Jerome and Sue Streit like opening the doors of their historic landmark house to the public, and in that they are like the first couple who lived there starting in 1913. Marc and Florence Clapp received the house at 1817 Wellington Place as a wedding present and invited the public to walk the one-acre grounds every year. Members of the public can join in the tradition today and Sunday — and also go into the house — during the Historic Midtown Citizens Association Walking Tour of Homes.
The house was a wedding gift from Lewis Clapp, the 18th mayor of Wichita, to his son and new daughter-in-law. It was built right next to his own house, known as the L.W. Clapp house, at 1847 Wellington Place. That house, built in 1887, is also on the tour today, under new owners and revamped since it was on the tour last.
Two other houses, on Park Place, round out the annual tour under the title "Welcome to Our Place."
It's one of the best tours in years, according to Rhandalee Hinman of the neighborhood association, and will also include people in period dress, refreshments, riders of vintage bicycles, vintage cars and music as well. Tickets are $10 for adults, free for those under 12, and the proceeds benefit the neighborhood.
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The Marc Clapp house was built during the Eclectic Movement in architecture, reflecting mostly the Colonial Revival style but also Italian Renaissance Revival and Prairie influences. Its walls are adobe brick 19 inches thick, its floors solid concrete. Sue Streit assumes that parts of the house that do not have these fortress-like underpinnings are rooms that were added later.
The house was redone extensively in 1985 when it was a symphony showhouse, and the Streits have been improving it ever since they moved in.
The Streits pretty much raised their kids in the house, and now that the kids are grown, they won't stand for any suggestion that their parents downsize.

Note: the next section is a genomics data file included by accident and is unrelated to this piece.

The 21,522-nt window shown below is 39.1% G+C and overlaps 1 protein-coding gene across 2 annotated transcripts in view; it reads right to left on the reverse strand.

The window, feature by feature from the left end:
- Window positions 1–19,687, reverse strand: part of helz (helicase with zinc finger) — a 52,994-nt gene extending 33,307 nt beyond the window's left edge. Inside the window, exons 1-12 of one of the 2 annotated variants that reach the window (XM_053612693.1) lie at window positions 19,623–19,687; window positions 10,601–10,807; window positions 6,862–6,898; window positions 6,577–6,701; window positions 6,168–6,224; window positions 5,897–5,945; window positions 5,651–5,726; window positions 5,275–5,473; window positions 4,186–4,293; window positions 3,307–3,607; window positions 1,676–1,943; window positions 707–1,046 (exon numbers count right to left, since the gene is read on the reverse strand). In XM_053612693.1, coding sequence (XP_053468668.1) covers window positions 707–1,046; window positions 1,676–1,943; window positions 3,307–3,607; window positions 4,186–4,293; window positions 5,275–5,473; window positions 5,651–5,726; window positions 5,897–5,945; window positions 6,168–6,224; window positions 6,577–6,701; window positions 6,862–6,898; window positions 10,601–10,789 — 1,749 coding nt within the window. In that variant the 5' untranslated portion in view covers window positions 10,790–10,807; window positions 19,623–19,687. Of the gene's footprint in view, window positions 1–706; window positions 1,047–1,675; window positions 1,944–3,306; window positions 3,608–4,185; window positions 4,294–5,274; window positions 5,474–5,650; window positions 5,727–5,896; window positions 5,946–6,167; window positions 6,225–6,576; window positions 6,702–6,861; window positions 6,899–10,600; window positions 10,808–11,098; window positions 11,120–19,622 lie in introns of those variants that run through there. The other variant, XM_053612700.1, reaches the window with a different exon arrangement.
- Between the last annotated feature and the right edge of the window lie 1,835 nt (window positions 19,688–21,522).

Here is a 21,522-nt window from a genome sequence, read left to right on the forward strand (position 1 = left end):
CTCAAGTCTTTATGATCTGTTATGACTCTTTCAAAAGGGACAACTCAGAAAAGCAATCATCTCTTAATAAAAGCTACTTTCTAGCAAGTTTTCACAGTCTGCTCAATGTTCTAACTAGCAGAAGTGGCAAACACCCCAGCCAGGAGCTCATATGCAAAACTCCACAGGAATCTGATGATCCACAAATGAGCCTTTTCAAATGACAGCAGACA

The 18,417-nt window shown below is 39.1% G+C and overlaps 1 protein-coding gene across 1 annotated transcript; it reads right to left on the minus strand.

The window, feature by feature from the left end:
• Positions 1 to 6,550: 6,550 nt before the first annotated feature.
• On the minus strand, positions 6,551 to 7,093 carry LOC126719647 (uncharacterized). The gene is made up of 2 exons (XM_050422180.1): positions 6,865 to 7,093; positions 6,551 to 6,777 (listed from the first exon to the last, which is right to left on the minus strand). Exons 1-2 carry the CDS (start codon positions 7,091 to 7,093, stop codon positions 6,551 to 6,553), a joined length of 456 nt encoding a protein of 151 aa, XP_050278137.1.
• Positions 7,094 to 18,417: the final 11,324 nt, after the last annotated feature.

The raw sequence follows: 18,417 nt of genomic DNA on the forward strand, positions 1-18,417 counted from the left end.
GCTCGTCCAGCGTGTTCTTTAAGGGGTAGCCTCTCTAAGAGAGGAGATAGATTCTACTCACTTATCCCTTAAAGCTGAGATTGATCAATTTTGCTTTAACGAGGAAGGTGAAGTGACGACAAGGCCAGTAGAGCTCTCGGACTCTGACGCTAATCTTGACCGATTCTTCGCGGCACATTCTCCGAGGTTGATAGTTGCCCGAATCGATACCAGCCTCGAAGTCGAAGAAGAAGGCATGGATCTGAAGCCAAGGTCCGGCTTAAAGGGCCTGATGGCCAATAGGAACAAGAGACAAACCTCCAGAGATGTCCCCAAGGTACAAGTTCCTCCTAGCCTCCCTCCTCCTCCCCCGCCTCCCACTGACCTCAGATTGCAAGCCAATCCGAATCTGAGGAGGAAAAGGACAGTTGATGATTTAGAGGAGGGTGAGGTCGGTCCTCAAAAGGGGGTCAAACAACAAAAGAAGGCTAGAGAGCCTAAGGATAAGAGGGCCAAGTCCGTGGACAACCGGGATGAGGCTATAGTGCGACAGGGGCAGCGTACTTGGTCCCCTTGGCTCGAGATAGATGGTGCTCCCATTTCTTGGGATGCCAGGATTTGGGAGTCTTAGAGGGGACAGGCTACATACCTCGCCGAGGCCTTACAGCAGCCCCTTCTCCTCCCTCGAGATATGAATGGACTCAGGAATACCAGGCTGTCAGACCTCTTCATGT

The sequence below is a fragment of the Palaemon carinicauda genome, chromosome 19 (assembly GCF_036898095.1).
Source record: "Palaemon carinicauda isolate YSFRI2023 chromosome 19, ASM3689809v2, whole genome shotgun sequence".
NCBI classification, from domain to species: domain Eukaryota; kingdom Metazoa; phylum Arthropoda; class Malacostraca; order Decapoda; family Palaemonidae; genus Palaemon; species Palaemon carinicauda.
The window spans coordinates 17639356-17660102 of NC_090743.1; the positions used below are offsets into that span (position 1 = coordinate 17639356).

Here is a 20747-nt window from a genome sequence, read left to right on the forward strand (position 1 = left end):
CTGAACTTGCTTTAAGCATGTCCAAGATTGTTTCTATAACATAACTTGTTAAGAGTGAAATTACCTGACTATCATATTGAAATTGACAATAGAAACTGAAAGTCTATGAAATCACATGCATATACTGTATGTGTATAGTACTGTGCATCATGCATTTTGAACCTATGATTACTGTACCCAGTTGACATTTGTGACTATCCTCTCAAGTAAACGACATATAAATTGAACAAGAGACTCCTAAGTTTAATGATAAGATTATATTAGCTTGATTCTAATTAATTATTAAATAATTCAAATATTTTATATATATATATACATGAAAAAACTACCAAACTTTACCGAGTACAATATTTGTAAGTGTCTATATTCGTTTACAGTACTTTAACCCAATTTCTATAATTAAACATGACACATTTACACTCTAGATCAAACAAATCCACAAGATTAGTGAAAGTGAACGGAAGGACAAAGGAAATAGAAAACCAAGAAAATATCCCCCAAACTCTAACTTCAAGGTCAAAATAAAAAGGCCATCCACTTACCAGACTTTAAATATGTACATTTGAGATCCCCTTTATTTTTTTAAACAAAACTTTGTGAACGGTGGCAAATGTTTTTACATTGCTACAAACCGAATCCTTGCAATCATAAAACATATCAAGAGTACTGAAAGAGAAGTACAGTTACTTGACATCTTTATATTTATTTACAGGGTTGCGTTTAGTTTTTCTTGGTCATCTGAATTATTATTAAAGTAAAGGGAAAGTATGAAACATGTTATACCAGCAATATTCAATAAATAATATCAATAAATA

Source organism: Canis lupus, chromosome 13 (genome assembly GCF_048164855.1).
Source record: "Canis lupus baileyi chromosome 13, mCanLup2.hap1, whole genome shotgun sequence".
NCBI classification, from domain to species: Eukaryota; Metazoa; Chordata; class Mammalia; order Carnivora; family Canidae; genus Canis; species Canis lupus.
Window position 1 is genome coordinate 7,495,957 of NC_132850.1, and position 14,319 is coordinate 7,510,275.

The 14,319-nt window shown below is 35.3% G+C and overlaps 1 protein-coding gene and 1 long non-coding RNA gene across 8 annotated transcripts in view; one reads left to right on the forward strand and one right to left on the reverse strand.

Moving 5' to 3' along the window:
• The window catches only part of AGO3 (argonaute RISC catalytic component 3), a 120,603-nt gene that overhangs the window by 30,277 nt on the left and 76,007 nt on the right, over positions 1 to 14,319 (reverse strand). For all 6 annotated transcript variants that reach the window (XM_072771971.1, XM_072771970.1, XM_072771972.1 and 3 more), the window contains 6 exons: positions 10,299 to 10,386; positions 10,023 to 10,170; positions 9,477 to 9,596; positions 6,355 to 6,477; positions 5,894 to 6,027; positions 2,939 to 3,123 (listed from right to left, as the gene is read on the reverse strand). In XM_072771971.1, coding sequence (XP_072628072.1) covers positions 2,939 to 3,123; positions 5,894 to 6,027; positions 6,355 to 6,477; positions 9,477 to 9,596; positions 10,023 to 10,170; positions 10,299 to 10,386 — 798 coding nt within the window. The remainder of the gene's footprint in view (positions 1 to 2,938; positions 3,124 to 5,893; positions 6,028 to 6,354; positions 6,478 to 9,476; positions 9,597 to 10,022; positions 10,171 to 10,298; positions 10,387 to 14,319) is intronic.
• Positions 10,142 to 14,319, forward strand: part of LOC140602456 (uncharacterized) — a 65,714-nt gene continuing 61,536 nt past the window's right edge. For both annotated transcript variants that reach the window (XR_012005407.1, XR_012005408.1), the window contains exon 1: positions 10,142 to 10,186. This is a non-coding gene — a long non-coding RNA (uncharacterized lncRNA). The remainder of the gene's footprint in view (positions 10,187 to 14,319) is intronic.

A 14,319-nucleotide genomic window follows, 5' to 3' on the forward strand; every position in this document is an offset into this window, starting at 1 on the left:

"It's our house," Sue Streit says they say.
The horticultural roots of the Marc Clapp house have been nurtured through the years. The second owner, Robert Kellogg, had a seed business and won awards for his gardens, gaining mention in a national publication in the 1950s and 1960s.
These days, owner Jerome Streit is a master gardener who has not only planted a lush landscape on the acre property but has built an outdoor fireplace and a pergola. The yard also has an in-ground swimming pool.
Huge windows in the house offer sweeping views of the gardens, especially from the second-floor sitting room.
"When it's cold, we have a fire going," Sue Streit says. One of the things they'd like to tackle is redoing a bathroom off the sitting room. The only current "door" the bathroom has is drapery.
But "every time you start a project in a house like this it's always more" than you planned, Streit says.
The house's endearing elements include a window seat in the kitchen, quartersawed oak woodwork, a split staircase and a little passageway under the stairs that allowed someone easy access to the back door for fetching firewood.
"That is the charm of these old houses — they have so many nooks and crannies," Sue Streit says.
And the Streits enjoy sharing them on the Midtown tours.
"It really is a way to get some of those projects done," Sue Streit says.